Cable broadband subs pass TV subs for first time

New data from Leichtman Research Group shows cable broadband subscriptions surpassing TV subscriptions in U.S.

Related: AT&T halts fiber build-out in move against net neutrality

Not everyone in the U.S. is cutting the cord just yet but according to new data from the Leichtman Research Group, the top cable companies had about 49,915,000 broadband subscribers by the end of this second quarter, compared to about 49,910,000 cable TV subscribers.

Okay, a 5,000 subscriber difference is not terribly substantial but it does indicate a growing trend in user habits.

According to Bruce Leichtman, principal analyst for Leichtman Research Group, "With the addition of more than 30 million broadband subscribers over the past decade, cable providers have clearly expanded well beyond their roots in cable TV service. As of the end of 2Q 2014, the top cable providers now have more broadband subscribers than cable TV subscribers."

It seems like these numbers are showing what most of us already knew. The way that people watch television (or ‘consume content’ if you want to use marketing speak) is changing. We already knew that network television viewing has been on the decline for decades, primarily due to cable and satellite television services offering hundreds of alternative programs. And in recent years even those habits have been shifting to ‘on demand’ viewing of programs.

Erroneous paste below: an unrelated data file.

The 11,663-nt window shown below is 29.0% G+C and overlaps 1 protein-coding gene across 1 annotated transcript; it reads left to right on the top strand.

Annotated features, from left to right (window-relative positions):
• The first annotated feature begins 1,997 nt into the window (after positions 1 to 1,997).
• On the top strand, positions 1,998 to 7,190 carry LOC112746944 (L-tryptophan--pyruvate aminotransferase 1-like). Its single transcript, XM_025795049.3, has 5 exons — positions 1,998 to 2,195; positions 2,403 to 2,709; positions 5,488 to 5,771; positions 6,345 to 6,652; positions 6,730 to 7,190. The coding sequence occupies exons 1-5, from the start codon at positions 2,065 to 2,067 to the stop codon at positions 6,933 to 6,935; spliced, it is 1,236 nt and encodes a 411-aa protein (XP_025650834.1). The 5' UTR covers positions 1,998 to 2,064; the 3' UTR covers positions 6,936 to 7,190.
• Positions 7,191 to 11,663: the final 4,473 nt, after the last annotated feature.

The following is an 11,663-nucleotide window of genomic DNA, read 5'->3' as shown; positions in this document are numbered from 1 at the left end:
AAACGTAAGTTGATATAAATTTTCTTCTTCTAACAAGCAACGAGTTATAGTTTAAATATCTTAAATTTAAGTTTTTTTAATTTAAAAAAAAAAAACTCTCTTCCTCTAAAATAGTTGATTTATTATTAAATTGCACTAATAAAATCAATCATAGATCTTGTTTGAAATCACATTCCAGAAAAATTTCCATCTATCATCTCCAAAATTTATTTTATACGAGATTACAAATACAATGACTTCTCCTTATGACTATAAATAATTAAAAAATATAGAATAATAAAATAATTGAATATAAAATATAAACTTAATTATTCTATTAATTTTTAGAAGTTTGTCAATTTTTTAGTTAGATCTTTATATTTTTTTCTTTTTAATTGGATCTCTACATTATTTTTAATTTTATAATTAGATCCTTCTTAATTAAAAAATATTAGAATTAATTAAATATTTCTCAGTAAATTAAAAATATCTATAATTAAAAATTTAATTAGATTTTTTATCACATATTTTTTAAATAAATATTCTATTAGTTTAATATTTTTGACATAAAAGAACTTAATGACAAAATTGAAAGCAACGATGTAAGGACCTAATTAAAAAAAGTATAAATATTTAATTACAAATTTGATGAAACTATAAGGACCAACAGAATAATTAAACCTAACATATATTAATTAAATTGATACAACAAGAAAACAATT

Now we are beginning to enter a new era where we get more and more of our TV fixes online. Obviously a lot of our preferred content comes in the form of Netflix and Hulu movies but there is also a lot more short-form content consumption from sites like YouTube and others. Still more content is finding its way into our homes from social media sources and interactive material like online-based games.

Related: Step up to the online television buffet

Even though there have been numerous studies showing that Americans watch way too much television, if you chip away those hours with a movie here and there, an hour or two watching YouTube clips and time spent blasting your online friends and foes into oblivion sooner or later you won’t have time to watch the next episode of Survivor.

We are rapidly entering a world where all our content is personalized and while most people are perfectly happy letting someone else create that content for them, they do want to pick and choose. Even with a few hundred channels to pick from on cable, it’s nothing compared to the literally millions of options the Internet provides.

Guy Wright

Guy Wright has been covering the technology space since the days when computers had cranks and networks were steam powered. He has been a writer and editor for many of the most influential publications over the years – publications that helped shape our current technological zeitgeist. He has lost count of the number of articles, blogs, reviews, rants, and books that he has published over the years, but he hasn’t stopped learning and writing about new things.


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